Manila’s larger urban area, “Mega Manila”, is set to reach 30 million inhabitants by 2030. To cope with its growth and relieve the pressure from the population, the Philippine authorities have devised an ambitious plan of integrated urbanization and transports that will foster the sustainable development of the country’s capital city.
Manila was initially planned as a city with large roads upon which flourished residential areas and which made it a peaceful and accessible haven. Its massive development in the last decades has however brought new challenges that now need to be addressed if Manila wants to thrive in the coming years and decades.
Urban challenges of Manila
Manila now presents some severe problems to be tackled promptly if it is to move towards a better future:
- Traffic congestion
- Environmental hazards
However, the number one challenge that is causing all these problems is the constant increase of Manila’s population and the subsequent pressure on its livability. This phenomenon is also causing concerns in the surrounding areas of Bulacan, Rizal, Laguna and Cavite.
Metro Manila’s population is projected to reach 14 million people by 2030, while the “Mega Manila” urban area – comprising Bulacan, Rizal, Laguna and Cavite – should reach 30 million inhabitants, making it one of the largest mega cities in Asia together with Tokyo (35 millions), Jakarta (28 million), Seoul (26 million), Shanghai (25 million) or Karachi (24 million).
Development plan for Mega Manila
To cope with this rapid development, the National Economic and Development Authority of the Philippines together with technical assistance from the Japan International Cooperation Agency (JICA) have introduced a “Dream Plan”. It is a doable, integrated and long-term plan of transport and infrastructure for the sustainable development of Mega Manila that aims to achieve the following goals:
- Eliminate traffic congestion
- Prevent household living in hazardous conditions
- Remove barriers to mobility
- Low cost of transportation
- Eliminate air pollution
The Dream Plan includes Manila with Region III (Central Luzon) and Region IV A (Calabarzon provinces) to relieve the stress of urban development in a large, integrated and innovative urban area.
Rethinking of transports and urban zoning
The Dream Plan’s core idea is to transform Manila’s structure from a radial system to a ladder form with more cross-connections. In the larger urban Mega Manila area, it aims at becoming polycentric, with urban, regional and sub-regional centers that are connected with expressways and commuter rails.
The ports of Manila, Subic and Batangas will be rethought in their respective roles to maximize capacities and development opportunities. The airports of Manila and Clark will be repurposed, and another airport of will be developed near Manila to rival the airports of Singapore and Hong Kong.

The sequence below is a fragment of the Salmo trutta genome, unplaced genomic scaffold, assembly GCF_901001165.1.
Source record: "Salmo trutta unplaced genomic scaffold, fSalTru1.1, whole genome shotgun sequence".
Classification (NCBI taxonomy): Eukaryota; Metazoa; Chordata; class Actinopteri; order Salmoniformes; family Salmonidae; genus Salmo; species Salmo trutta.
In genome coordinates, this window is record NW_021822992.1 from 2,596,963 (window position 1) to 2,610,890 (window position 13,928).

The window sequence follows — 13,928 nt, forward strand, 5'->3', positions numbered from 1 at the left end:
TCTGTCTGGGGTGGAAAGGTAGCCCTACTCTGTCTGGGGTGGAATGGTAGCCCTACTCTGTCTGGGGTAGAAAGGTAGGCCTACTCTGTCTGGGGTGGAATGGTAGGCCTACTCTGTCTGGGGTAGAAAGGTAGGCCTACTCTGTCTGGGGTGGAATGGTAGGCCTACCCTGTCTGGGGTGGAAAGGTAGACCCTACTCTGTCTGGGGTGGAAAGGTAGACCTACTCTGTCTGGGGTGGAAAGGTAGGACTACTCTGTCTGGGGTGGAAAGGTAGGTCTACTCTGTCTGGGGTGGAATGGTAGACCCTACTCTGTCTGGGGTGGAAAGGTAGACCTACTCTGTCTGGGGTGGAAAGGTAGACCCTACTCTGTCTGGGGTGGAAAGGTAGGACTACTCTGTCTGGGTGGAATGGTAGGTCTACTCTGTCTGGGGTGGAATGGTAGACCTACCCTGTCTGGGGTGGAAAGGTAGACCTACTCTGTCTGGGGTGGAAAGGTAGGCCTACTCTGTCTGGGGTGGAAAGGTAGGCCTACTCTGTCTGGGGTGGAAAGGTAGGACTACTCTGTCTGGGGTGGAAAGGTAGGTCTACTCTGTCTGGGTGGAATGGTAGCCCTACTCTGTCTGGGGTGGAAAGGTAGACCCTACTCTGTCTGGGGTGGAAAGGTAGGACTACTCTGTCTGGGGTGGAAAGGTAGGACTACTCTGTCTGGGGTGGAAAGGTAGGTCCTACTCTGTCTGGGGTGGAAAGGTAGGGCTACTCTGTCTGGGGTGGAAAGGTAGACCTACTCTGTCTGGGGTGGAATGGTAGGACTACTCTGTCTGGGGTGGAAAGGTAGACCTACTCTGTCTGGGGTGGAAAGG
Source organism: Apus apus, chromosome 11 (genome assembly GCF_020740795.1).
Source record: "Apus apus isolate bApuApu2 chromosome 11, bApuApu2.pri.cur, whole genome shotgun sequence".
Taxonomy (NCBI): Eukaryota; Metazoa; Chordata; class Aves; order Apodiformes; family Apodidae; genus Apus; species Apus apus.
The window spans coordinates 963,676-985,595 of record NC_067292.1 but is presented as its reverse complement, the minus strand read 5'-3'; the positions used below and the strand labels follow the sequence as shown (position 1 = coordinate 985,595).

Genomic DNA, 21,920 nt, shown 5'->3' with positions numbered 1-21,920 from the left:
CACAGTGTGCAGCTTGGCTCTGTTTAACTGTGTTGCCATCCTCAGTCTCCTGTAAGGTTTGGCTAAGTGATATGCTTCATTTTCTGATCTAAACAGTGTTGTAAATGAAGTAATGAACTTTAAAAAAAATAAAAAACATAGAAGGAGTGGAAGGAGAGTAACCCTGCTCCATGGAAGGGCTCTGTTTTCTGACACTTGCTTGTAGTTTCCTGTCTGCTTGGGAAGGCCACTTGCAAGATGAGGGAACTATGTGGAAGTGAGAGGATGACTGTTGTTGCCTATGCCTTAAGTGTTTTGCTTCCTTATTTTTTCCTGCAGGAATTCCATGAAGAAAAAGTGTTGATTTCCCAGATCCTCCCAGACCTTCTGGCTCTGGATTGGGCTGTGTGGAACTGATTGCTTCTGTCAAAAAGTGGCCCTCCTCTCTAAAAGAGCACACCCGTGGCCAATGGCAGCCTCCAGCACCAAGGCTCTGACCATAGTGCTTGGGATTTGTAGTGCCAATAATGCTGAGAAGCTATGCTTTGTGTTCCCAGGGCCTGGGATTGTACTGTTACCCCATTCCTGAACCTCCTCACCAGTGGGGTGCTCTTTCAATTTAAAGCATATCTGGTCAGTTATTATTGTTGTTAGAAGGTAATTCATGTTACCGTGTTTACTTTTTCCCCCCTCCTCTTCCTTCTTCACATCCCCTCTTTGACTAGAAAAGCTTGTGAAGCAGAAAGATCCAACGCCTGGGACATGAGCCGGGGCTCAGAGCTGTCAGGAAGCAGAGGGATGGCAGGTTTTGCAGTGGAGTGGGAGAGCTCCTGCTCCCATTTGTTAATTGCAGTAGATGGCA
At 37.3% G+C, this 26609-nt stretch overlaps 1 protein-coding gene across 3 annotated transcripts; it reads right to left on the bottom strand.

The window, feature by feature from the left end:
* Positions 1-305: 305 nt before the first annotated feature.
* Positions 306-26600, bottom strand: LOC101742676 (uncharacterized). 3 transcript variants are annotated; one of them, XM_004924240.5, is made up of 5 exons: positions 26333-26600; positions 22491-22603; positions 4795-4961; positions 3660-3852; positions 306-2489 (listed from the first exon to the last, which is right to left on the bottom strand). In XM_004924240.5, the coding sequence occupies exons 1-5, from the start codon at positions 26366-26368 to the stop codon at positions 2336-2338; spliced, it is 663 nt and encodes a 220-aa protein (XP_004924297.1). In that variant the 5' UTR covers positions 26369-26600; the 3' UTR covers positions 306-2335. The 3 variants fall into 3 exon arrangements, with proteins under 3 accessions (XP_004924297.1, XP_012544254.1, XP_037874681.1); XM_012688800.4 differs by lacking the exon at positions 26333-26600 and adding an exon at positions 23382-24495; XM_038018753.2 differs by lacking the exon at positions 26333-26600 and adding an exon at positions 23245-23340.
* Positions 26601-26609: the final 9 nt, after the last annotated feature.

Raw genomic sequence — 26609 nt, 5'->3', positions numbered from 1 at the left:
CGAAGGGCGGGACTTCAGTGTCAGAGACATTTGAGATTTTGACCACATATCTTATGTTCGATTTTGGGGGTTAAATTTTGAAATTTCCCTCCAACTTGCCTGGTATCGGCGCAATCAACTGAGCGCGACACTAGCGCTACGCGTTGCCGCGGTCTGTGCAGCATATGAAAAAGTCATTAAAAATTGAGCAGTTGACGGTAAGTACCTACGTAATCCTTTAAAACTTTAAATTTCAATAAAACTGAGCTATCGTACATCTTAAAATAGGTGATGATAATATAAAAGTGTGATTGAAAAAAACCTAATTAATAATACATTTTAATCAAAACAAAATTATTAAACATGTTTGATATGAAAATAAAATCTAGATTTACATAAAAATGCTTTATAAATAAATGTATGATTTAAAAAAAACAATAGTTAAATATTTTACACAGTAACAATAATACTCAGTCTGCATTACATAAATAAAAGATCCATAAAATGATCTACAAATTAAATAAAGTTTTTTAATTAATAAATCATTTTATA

Transportation missing links will be completed or built, especially creating an integrated network of expressways inside Manila which construction has already begun. Urban and suburban rails systems will be expanded and densified; their capacity are already being increased.
Bus services will be integrated towards the South-West Manila and other areas. Buses and Jeepneys will be modernized with improvement of safety and reduction of air pollution, as initiated through the implementation of electric vehicles. Their routes, terminals and interchanges stations will also be reorganized.
To strengthen the whole transportation management system, intelligent technologies will be implemented. The modernization of traffic signalization and measurement for road safety has already started, while a comprehensive study will be launched to systemically analyze the various aspects of traffic management.
Benefits of the plan
- The Dream Plan will provide substantial economic, social, financial and environmental impact with the reduction of transportation duration and vehicle operation. Total cumulative saving will be important.
- Environmental hazards impacts will be minimized, as new residential areas will enable to relocate people living in unsafe areas.
- Reduced pollution will contribute to a healthier environment and more productive citizens.
The Dream Plan is also attainable as its funding is realistic through both public and private initiatives.
Detailed development plan
For more information, here is long version of the video which will provide more details on each of the points presented above.
Videos published in June 2014 by the Japan International Cooperation Agency (JICA)